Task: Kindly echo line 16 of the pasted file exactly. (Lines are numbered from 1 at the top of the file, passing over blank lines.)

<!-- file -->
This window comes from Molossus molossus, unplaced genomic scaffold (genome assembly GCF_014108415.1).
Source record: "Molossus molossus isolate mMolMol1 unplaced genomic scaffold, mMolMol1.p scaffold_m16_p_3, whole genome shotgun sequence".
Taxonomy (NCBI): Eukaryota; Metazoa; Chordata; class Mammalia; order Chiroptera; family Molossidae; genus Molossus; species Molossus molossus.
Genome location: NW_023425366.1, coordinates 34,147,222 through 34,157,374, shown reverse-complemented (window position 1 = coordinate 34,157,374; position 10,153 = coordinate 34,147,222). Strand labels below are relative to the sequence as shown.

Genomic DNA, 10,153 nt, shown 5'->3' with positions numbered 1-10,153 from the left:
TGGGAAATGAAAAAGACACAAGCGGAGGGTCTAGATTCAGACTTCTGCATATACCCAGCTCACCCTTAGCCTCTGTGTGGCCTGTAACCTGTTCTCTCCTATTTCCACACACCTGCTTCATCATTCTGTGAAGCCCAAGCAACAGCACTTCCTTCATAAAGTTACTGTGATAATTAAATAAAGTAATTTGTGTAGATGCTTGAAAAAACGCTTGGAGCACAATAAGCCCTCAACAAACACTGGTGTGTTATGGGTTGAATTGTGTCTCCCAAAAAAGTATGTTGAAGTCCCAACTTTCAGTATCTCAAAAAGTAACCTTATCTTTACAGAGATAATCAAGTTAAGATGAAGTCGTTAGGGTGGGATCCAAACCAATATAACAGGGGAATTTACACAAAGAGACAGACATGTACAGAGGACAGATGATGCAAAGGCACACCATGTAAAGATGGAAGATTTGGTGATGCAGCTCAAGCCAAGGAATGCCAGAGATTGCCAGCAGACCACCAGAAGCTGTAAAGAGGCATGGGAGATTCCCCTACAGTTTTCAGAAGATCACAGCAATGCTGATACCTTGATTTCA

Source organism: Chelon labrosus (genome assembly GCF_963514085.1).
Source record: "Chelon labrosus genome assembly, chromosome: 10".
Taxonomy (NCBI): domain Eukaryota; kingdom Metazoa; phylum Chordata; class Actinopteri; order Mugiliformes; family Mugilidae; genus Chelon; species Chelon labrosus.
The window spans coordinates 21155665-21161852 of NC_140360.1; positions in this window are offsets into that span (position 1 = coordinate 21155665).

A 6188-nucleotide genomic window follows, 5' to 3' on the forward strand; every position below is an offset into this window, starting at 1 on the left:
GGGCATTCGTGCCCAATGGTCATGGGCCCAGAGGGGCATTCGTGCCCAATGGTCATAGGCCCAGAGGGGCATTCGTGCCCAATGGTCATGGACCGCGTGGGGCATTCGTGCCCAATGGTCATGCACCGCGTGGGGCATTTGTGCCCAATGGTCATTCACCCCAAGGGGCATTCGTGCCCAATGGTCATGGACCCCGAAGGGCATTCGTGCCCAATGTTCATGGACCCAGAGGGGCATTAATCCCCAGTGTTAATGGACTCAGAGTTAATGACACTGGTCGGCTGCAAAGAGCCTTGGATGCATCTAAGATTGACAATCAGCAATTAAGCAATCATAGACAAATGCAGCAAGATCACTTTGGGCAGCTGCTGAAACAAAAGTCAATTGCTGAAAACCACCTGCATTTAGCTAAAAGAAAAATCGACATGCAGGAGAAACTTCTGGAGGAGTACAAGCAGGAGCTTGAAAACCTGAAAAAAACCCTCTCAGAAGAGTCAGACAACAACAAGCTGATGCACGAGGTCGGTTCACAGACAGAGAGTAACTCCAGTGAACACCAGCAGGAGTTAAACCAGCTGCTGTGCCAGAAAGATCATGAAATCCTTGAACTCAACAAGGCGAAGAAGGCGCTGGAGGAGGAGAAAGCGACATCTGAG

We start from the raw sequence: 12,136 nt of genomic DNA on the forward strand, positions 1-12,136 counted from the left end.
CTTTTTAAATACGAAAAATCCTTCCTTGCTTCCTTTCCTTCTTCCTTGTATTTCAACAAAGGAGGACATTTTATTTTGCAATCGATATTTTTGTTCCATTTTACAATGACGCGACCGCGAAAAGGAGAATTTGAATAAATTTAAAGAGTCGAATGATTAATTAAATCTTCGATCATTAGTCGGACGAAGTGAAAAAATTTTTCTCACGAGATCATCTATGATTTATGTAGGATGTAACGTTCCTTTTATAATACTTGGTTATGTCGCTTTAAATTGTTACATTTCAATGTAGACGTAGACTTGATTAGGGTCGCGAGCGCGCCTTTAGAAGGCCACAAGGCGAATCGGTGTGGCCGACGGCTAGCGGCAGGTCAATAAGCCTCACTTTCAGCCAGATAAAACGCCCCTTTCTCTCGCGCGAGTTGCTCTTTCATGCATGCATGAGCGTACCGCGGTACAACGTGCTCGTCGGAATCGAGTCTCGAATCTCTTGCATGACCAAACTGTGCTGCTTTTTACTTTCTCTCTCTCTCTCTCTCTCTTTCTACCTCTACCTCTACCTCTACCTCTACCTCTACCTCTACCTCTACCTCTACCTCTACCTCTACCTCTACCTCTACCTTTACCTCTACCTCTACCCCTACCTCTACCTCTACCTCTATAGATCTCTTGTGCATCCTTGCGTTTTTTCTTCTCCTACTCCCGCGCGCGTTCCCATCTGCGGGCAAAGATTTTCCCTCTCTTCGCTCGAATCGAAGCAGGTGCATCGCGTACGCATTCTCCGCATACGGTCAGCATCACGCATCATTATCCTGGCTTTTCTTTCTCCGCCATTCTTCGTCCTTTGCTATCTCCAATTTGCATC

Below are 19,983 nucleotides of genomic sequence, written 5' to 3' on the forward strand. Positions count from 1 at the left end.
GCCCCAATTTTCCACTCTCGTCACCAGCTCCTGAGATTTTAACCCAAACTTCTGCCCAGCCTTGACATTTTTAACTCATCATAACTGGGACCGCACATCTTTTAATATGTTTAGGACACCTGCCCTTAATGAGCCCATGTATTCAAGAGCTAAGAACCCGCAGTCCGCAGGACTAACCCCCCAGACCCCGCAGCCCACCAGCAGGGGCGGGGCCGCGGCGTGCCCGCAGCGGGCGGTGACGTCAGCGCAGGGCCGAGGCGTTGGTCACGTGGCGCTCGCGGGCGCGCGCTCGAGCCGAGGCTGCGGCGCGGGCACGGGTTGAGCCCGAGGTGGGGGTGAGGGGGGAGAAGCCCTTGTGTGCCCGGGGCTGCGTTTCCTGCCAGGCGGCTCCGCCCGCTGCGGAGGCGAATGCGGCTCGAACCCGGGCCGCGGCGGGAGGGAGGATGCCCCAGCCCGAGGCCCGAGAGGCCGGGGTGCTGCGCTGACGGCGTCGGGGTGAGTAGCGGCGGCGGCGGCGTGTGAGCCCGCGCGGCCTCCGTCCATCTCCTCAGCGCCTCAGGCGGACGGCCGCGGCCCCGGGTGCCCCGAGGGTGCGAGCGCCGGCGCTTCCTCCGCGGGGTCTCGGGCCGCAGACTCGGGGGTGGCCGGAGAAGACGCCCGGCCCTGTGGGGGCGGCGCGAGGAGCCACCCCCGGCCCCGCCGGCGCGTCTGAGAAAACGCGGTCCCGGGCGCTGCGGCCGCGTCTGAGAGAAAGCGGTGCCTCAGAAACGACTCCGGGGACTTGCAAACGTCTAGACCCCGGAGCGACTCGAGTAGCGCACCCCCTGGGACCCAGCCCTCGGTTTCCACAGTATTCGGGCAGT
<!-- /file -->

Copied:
GCCCCAATTTTCCACTCTCGTCACCAGCTCCTGAGATTTTAACCCAAACTTCTGCCCAGCCTTGACATTTTTAACTCATCATAACTGGGACCGCACATCTTTTAATATGTTTAGGACACCTGCCCTTAATGAGCCCATGTATTCAAGAGCTAAGAACCCGCAGTCCGCAGGACTAACCCCCCAGACCCCGCAGCCCACCAGCAGGGGCGGGGCCGCGGCGTGCCCGCAGCGGGCGGTGACGTCAGCGCAGGGCCGAGGCGTTGGTCACGTGGCGCTCGCGGGCGCGCGCTCGAGCCGAGGCTGCGGCGCGGGCACGGGTTGAGCCCGAGGTGGGGGTGAGGGGGGAGAAGCCCTTGTGTGCCCGGGGCTGCGTTTCCTGCCAGGCGGCTCCGCCCGCTGCGGAGGCGAATGCGGCTCGAACCCGGGCCGCGGCGGGAGGGAGGATGCCCCAGCCCGAGGCCCGAGAGGCCGGGGTGCTGCGCTGACGGCGTCGGGGTGAGTAGCGGCGGCGGCGGCGTGTGAGCCCGCGCGGCCTCCGTCCATCTCCTCAGCGCCTCAGGCGGACGGCCGCGGCCCCGGGTGCCCCGAGGGTGCGAGCGCCGGCGCTTCCTCCGCGGGGTCTCGGGCCGCAGACTCGGGGGTGGCCGGAGAAGACGCCCGGCCCTGTGGGGGCGGCGCGAGGAGCCACCCCCGGCCCCGCCGGCGCGTCTGAGAAAACGCGGTCCCGGGCGCTGCGGCCGCGTCTGAGAGAAAGCGGTGCCTCAGAAACGACTCCGGGGACTTGCAAACGTCTAGACCCCGGAGCGACTCGAGTAGCGCACCCCCTGGGACCCAGCCCTCGGTTTCCACAGTATTCGGGCAGT